Many parents are concerned about the recent measles outbreak in Utah County. We share your concern and have put together the following information sheet to provide some answers.

What Parents Need to Know About Utah County’s Measles Outbreak

How many cases of measles are there?
There are two confirmed cases of measles in Utah County. Two siblings were exposed to the disease during a visit to Disneyland in mid-December. They are part of a larger outbreak being investigated in California.

If not contained, the disease can spread rapidly. Measles is a highly contagious viral disease that is easily transmitted through coughing or sneezing. Unvaccinated individuals have a 90 percent chance of getting the measles if they come in close contact with somebody who is infected.

What do I do if I think I have been exposed?
Public health officials are looking for people who might have come in contact with the two infected individuals in order to contain the outbreak as quickly as possible. The two Utah County cases would have been contagious from December 27, 2014 to January 5, 2015. During that time they visited several places in Provo and Orem.

To find out if you may have been exposed, visit the Utah Department of Health’s online measles assessment. On the site is a list of places where people may have been exposed.

If you have been exposed or believe that you might have been exposed, call the health department right away at 800-456-7707.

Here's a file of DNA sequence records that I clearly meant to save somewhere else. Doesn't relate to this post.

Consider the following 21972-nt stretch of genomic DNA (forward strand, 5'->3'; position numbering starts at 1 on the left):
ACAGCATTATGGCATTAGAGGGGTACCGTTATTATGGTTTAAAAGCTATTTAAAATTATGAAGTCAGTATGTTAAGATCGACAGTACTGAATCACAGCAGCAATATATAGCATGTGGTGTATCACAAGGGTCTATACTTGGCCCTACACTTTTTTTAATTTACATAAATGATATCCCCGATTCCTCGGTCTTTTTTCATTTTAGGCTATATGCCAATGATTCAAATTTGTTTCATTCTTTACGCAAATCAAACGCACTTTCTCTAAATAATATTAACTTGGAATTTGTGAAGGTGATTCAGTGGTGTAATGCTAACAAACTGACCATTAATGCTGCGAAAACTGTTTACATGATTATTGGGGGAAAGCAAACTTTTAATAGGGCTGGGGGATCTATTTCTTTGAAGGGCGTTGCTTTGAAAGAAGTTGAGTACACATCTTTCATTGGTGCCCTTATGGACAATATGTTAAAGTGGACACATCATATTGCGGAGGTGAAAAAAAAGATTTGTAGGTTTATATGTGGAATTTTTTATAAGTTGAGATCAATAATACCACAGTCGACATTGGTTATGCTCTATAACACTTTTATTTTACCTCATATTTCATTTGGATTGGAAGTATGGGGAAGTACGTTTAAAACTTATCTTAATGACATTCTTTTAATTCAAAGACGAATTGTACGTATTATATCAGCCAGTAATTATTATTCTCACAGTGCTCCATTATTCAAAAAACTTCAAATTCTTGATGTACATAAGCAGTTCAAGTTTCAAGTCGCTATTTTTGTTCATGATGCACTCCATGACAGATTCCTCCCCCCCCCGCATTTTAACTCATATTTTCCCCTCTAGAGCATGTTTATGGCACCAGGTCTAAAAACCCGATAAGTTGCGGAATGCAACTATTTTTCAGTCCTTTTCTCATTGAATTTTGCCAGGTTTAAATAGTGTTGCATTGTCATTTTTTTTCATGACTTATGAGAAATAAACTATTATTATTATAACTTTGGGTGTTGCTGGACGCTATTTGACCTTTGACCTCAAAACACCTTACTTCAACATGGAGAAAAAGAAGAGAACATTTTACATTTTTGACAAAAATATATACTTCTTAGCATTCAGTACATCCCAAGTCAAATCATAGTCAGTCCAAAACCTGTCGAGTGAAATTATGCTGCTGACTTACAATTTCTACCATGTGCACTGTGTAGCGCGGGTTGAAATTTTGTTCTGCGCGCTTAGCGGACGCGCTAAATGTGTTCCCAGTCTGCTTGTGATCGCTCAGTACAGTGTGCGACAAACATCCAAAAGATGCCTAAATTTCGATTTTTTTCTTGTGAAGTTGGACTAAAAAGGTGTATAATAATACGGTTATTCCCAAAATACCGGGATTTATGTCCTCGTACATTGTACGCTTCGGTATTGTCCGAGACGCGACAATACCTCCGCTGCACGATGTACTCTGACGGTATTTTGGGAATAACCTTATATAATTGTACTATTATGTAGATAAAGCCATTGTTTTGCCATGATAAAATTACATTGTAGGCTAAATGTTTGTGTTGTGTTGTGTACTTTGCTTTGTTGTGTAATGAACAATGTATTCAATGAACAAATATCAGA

Is my child fully vaccinated?
The measles vaccine is highly effective and is the best way to protect your family and others.

Please review your family’s immunization status to make sure you are all up to date on your vaccines. If not, call your pediatrician so that you can get caught up right away. To be fully vaccinated your child will need two doses of the MMR vaccine. The first is given between 12 and 15 months of age, and the second is given between 4 and 6 years old.

If your child was not exposed and:

  • Is under 12 months, no need to do anything at this time.
  • Has had the 1st dose and is between 1 and 3 years old, no need to do anything. If you are concerned and your child has had the 1st dose which was given greater than 4 weeks ago, consult your physician if the second dose can be given.
  • Has had the first dose and is 4+ years old, get the second dose.
  • If your child has had 2 doses of MMR, no need to do anything.

How serious is the measles?
Measles can be serious and even deadly for young children or people with weakened immune systems. Thirty to fifty percent of people who get the measles are hospitalized for complications. Measles can also cause a miscarriage, stillbirth, or pre-term delivery in pregnant women.

Although infants are at the greatest risk, they are not old enough to receive the MMR vaccine. That is why it is so important for others in the community to be vaccinated. Parents with children who are not fully vaccinated should avoid places or events where their children might be exposed.

What are the symptoms?
Symptoms of the measles include fever, cough, runny nose, and a red rash that starts on the face and then spreads to the rest of the body. A person can be contagious before the rash develops, with the rash appearing within two weeks of exposure.

If you believe you or a family member has the measles, call your doctor before visiting the hospital or doctor’s office. They will need to take steps to help protect others from exposure before your visit. Also avoid public places or contact with others.

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